One case dates back to 1987, while another, the disappearance of Alexis Dillard, dates to 1992. The other case is from the late 1990s. All four open cases, including Smith, involve the disappearance of adults, Ward said.
Another notable missing person case is that of Randy Leach, who disappeared from a party in Linwood about 18 years ago. Though that investigation has been reopened before, there are still no significant active leads.
Harold Leach, Randy’s father, has previously said he’s pretty much given up hope on finding his son alive, though the revelation Wednesday that Michael Devlin is a significant suspect in a 16-year-old missing-person case near St. Louis may rekindle hopes.
Devlin is charged with last week’s kidnapping of 13-year-old William Ownby, as well as Shawn Hornbeck four years ago. He was arrested Friday.
Ward urged families who think they’ve lost a loved one to contact police immediately. The first 72 hours can be crucial to locating a missing person.
“We’d much rather expend the resources on searching for a person who can be easily found than to not look for someone who’s truly missing,” Ward said. And even as time passes, Ward urged residents to call police or the 843-TIPS hot line if they have any information on an active case.
Today, Lawrence police have a detective assigned to the Smith case who keeps in regular contact with the family. But many of the likely steps – such as posting fliers, dragging the river and using sensing equipment to check the bottom of Clinton Lake – already have been taken, the family said.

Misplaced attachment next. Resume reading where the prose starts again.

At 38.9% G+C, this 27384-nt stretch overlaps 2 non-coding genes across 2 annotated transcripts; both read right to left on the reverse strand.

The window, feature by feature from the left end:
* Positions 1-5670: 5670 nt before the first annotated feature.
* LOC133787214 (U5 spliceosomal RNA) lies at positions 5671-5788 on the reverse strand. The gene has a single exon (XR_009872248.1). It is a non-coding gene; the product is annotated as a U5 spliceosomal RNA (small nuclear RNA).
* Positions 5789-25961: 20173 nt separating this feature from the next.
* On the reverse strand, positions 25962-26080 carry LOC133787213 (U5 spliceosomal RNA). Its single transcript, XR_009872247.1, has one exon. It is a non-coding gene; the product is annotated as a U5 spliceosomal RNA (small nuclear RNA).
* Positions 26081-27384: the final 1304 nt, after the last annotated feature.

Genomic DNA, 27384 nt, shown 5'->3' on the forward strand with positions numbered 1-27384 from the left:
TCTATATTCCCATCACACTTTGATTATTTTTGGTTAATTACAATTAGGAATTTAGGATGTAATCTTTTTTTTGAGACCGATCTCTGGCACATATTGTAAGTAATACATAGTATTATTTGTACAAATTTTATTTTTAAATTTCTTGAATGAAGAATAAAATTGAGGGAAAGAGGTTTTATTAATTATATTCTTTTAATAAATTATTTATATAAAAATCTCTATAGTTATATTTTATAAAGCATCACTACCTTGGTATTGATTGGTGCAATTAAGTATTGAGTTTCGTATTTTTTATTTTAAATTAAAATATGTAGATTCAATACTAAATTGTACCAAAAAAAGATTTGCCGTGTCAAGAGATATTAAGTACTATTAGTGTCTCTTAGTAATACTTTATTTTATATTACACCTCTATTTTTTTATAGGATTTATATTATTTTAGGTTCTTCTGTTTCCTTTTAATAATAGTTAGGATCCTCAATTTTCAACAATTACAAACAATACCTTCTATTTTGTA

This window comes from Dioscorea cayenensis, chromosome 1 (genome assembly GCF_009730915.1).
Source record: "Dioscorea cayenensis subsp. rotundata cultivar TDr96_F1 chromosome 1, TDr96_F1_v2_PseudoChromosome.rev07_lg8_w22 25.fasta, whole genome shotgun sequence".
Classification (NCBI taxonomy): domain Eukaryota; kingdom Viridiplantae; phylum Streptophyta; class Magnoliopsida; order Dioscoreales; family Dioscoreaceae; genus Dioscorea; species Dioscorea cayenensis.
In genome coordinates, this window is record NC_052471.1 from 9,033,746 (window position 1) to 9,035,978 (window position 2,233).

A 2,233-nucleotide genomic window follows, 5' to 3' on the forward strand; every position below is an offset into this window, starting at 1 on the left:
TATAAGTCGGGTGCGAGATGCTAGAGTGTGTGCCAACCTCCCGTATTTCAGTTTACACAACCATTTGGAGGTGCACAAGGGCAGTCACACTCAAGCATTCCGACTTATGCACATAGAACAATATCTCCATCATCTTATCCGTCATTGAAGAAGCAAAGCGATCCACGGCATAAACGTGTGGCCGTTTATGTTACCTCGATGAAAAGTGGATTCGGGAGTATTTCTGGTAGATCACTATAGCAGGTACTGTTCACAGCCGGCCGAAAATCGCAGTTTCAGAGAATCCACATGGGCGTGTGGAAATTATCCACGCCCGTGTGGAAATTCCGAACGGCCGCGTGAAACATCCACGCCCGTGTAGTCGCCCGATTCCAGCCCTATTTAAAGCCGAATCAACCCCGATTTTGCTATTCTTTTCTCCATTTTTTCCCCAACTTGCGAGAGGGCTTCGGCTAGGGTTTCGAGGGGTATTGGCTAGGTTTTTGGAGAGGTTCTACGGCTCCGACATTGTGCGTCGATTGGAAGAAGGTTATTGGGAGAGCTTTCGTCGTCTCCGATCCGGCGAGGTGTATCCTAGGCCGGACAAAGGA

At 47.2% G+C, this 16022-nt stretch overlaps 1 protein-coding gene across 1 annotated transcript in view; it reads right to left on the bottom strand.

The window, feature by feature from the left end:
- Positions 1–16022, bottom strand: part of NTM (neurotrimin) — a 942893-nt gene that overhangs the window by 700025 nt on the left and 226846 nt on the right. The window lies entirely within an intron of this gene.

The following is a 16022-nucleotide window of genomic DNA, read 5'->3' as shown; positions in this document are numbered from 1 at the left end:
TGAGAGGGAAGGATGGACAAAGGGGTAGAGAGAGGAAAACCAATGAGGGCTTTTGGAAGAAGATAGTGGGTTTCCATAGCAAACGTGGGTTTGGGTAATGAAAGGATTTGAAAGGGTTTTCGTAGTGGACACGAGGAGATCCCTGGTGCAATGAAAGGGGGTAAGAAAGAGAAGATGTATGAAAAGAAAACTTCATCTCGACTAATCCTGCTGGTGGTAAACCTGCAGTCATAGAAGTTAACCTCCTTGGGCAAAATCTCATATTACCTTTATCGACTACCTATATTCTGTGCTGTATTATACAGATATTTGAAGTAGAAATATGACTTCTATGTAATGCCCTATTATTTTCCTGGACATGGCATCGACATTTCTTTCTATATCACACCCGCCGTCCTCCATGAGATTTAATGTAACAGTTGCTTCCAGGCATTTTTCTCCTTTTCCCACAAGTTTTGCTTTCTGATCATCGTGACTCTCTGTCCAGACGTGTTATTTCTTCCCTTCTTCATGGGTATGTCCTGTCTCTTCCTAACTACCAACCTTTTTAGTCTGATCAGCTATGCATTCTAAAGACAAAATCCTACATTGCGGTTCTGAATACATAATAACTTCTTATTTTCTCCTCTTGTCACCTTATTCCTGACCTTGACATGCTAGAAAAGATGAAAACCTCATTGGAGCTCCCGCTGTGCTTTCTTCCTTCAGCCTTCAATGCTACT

- 6News video report: Parents of missing woman keep hope alive (01-17-07)
- Lesley Smith
- Missing-person poster for Lesley Smith (.doc)
- Still searching (01-28-05)
- Parents hope, pray for missing daughter (06-21-04)
- Law hinders search for missing daughter (03-21-04)
- Randy Leach
- KU play explores teen’s disappearance (10-01-06)
- The Disappearance of Randy Leach — Complete story archive
In desperation, the Andersons have turned to psychics for answers.
So far, the Andersons said, the most credible of what happened to Smith has come from an Oregon-based “intuitive,” Audrey Wrinkles, who attempted to communicate with Smith by getting in touch with Smith’s otherwordly, spiritual “teachers.”
The scenario Wrinkles conveyed, the Andersons said, is that on the night Smith disappeared, she made a quick run to the nearby Hy-Vee. Inside the store, a man wearing fatigues struck up a conversation with her. He seemed harmless. When she went to check out, he waited outside the store and asked for a ride, saying he didn’t have far to go. Once he was in the vehicle, he overpowered her and killed her quickly.
Then he drove west. He took her into a wooded area and buried her in a shallow grave.
And where is the van?
The Andersons said the best explanation they’ve received via Wrinkles is that their daughter’s spirit doesn’t know.
“Somebody has got to know where that van is,” Marilyn Anderson said. “All it takes is one person to give us that one lead that will bring my daughter back into my life.”